March 23, 2017
The eighties were called the “Golden Age of the Slasher” for a reason; slasher movies were a dime a dozen. By the time the decade ended, audiences had pretty much seen it all. That didn’t stop the movies from trying, though. In 1989, a little-slasher-that-could recycled every trope into a movie that, well, seemed like a bunch of recycled tropes. That movie is Offerings.
Like many slashers, Offerings begins with a prank-gone-wrong. An awkward little boy named John Radley is goaded into walking around the sides of an old well. Of course, he falls in, and all of the children run – except for his only friend, a girl named Gretchen. John lives, but is mentally scarred by the event and is committed to a mental hospital. Ten years later, John escapes from the asylum and heads home. He picks off his tormentors one-by-one, leaving parts of their bodies, a nose here and an ear there, as gifts, or Offerings, for his beloved Gretchen.
Offerings was written and directed by Christopher Reynolds, who also made a movie called Lethal Justice, but his best known credit is that of a PA on Poltergeist. It’s a textbook example of low-budget filmmaking, getting the movie made no matter what. There’s very little mystery to the film, as the killer’s identity is known from the start, and most of the plot points are predictable. At one point, a group of kids orders a pizza, and when it shows up on the doorstep, no delivery guy in sight, it suddenly has sausage on it. Of course, they didn’t order sausage, but they eat it anyway, and even enjoy it. Wanna guess what was on the pizza?
Offerings was made in 1989, but the low production value aesthetic gives it a certain grindhouse style that makes it feel like it’s from the seventies, sort of like a lightweight Herschell Gordon Lewis flick. In fact, Offerings seems as if it was produced about ten or twelve years behind its time; had it predated Halloween or Prom Night, it may have been a trend-setter. But, the reason it has a retro vibe is because everything in the film has been seen before. From the brainless dialogue (“All these chicks want me for is my notes…well, they can note THIS!”) to the slasher point-of-view shot (that isn’t associated with any particular character), it’s all been done, and it’s been done better.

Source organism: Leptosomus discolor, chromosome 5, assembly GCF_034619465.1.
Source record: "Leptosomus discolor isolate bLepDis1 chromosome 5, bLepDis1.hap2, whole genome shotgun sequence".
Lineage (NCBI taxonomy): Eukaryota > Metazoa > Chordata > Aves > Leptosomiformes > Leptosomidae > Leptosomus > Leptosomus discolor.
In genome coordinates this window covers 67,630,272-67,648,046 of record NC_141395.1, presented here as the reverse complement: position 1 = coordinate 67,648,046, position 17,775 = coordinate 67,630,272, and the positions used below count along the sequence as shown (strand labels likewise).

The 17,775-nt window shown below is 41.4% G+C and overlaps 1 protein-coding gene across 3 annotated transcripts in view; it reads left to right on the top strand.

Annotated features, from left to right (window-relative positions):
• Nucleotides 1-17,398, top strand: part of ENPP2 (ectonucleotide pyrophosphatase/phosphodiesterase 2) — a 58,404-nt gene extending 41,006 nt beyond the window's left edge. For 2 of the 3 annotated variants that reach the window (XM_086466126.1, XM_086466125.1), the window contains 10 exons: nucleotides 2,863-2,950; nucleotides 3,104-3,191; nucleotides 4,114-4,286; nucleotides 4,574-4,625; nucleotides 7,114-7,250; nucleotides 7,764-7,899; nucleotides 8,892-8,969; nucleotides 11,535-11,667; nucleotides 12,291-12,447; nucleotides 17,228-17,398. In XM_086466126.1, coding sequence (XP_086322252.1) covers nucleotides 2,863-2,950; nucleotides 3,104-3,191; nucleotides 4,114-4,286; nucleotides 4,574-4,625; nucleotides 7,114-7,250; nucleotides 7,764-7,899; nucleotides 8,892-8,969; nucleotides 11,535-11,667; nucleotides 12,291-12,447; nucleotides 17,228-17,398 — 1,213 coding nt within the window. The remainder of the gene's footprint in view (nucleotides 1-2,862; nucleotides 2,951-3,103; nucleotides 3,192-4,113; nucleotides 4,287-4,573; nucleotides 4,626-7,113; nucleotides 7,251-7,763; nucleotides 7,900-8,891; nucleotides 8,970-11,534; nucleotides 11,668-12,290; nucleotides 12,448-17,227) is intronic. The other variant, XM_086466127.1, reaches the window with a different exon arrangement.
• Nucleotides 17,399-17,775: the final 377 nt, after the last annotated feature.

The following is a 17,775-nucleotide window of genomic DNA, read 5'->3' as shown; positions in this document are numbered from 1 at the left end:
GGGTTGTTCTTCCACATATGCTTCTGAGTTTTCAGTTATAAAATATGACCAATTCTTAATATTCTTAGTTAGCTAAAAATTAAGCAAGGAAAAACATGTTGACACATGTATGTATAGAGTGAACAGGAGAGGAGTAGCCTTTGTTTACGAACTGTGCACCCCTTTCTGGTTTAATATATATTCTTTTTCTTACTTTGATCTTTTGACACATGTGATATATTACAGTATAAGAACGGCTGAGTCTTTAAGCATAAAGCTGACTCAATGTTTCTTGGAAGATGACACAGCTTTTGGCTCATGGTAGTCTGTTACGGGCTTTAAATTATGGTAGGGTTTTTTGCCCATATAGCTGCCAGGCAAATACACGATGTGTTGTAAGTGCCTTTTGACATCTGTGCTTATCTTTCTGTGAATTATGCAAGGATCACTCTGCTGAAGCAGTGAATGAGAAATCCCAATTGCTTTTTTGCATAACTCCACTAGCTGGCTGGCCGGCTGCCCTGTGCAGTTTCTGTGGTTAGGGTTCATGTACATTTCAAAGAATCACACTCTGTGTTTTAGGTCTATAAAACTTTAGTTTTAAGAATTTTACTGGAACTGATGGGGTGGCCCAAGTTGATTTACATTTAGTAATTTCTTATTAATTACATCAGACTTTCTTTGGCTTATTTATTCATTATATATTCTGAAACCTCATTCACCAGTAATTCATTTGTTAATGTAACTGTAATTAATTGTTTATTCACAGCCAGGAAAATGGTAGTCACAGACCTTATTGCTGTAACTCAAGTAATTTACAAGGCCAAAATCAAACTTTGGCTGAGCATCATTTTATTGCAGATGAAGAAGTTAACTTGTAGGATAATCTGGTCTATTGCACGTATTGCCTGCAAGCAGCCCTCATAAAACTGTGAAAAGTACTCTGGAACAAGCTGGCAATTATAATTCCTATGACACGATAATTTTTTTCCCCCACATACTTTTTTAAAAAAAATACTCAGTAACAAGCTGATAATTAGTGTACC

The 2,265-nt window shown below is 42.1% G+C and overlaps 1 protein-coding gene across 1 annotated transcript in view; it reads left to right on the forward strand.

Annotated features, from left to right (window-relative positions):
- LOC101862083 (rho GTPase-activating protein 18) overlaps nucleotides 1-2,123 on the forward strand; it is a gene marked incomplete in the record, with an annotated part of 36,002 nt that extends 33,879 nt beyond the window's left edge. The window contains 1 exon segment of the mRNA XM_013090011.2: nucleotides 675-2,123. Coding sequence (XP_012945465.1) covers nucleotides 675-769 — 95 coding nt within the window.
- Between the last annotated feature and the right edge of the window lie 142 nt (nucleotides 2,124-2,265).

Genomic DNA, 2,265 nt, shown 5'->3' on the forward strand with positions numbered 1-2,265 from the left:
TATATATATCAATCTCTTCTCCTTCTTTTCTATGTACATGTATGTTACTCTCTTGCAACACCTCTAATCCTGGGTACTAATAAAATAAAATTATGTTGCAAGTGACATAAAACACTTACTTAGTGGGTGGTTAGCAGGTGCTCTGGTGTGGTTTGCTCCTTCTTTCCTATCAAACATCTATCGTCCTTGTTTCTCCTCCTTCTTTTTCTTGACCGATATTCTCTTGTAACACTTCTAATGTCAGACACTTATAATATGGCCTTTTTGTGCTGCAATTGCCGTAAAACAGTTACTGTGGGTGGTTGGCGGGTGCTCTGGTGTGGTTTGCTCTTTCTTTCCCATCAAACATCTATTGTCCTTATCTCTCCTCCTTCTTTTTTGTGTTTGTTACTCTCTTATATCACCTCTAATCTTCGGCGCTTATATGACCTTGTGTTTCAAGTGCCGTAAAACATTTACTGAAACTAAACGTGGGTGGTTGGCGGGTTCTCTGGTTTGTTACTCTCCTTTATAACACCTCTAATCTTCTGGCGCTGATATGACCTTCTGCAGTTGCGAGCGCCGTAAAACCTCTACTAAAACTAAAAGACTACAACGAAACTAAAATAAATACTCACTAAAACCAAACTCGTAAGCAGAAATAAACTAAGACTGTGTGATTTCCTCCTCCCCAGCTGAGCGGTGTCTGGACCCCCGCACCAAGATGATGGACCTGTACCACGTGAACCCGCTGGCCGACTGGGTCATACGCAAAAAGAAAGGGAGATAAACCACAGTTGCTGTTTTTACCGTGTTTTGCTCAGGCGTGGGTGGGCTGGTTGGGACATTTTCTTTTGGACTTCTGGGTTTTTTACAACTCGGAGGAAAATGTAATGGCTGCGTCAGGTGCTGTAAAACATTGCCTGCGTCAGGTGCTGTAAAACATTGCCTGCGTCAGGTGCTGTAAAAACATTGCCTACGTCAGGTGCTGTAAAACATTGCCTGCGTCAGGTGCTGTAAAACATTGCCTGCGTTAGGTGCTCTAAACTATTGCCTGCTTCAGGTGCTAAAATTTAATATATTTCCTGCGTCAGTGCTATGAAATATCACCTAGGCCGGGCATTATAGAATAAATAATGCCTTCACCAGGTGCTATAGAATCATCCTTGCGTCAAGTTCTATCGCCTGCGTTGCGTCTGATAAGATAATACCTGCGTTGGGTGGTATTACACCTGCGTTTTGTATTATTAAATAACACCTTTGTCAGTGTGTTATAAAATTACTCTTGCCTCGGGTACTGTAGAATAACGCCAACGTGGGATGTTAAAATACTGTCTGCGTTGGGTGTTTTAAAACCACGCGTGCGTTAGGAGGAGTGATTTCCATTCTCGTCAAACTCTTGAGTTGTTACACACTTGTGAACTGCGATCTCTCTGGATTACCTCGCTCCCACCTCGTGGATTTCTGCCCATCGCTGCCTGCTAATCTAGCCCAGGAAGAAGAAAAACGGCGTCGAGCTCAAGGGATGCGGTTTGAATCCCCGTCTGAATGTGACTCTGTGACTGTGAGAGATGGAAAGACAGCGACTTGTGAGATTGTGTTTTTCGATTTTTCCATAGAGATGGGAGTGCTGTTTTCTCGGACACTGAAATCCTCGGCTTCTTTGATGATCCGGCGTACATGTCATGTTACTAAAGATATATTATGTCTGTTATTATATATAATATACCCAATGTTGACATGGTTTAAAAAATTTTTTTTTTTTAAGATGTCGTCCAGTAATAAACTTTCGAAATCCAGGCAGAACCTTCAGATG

None of this means that Offerings isn’t a fun movie. Part of the joy of watching slasher movies is reveling in the stupidity of the characters, and there’s no lack of idiocy amongst the cannon fodder in Offerings. There are a couple of fun set pieces, too. At one point, the killer ties a kid down and torments him with power tools in a surprisingly tense and suspenseful Hostel-style torture scenario. In another scene, a strangling kid is hung outside from a window while other people are lounging about in the room below, so close yet so far away from the swinging victim.
There are some inventive kills in Offerings, but hardly any of the carnage is shown onscreen. Instead of the actual act, Offerings will cut to an alternate camera angle or have the screen go black at the moment of impact. While this would normally let the mind’s eye of the viewer take over, Offerings comes back to show the aftermath of each slaying so that it leaves very little to the imagination. The fact that the killer leaves his victims’ noses and ears laying around only solidifies the mental images. While Offerings may not have had the creativity or budget to show its killings, it still lets its audience know exactly what has happened.
Like everything else in Offerings, the music sounds familiar. The score, composed by Russell D. Allen (Blood Lake), is a pretty convincing clone of the main theme to Halloween. It’s not a note-for-note rip-off, but it’s similar in mood, tone, and orchestration. And, just like in Halloween, the theme plays constantly throughout the movie, calling attention to the fact that it’s essentially a sound-alike. It’s an effective score, but not as effective as it was the first time everyone heard it in Halloween.
I think it was Ryan Turek on Blumhouse’s Shock Waves podcast who said that Offerings was like the movie that filmmakers made when they had to have the characters in their real movie watch a horror movie. That’s a pretty perfect description; it’s that typical. There’s not much new ground broken by Offerings, but if you don’t set the bar too high, you’re bound to get a few kicks out of it.